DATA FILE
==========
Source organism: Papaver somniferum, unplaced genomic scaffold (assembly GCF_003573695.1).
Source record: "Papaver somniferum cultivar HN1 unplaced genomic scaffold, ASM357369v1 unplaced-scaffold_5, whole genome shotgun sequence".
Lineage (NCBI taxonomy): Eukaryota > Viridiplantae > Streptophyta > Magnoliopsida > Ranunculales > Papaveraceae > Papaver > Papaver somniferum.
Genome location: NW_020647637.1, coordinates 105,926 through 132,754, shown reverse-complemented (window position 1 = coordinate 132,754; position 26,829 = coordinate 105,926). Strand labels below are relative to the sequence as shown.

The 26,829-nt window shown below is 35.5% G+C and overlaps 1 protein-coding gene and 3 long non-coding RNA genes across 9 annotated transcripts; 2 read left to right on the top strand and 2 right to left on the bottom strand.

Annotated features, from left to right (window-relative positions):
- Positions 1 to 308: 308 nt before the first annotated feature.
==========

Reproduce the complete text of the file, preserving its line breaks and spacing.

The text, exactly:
Source organism: Papaver somniferum, unplaced genomic scaffold (assembly GCF_003573695.1).
Source record: "Papaver somniferum cultivar HN1 unplaced genomic scaffold, ASM357369v1 unplaced-scaffold_5, whole genome shotgun sequence".
Lineage (NCBI taxonomy): Eukaryota > Viridiplantae > Streptophyta > Magnoliopsida > Ranunculales > Papaveraceae > Papaver > Papaver somniferum.
Genome location: NW_020647637.1, coordinates 105,926 through 132,754, shown reverse-complemented (window position 1 = coordinate 132,754; position 26,829 = coordinate 105,926). Strand labels below are relative to the sequence as shown.

The 26,829-nt window shown below is 35.5% G+C and overlaps 1 protein-coding gene and 3 long non-coding RNA genes across 9 annotated transcripts; 2 read left to right on the top strand and 2 right to left on the bottom strand.

Annotated features, from left to right (window-relative positions):
- Positions 1 to 308: 308 nt before the first annotated feature.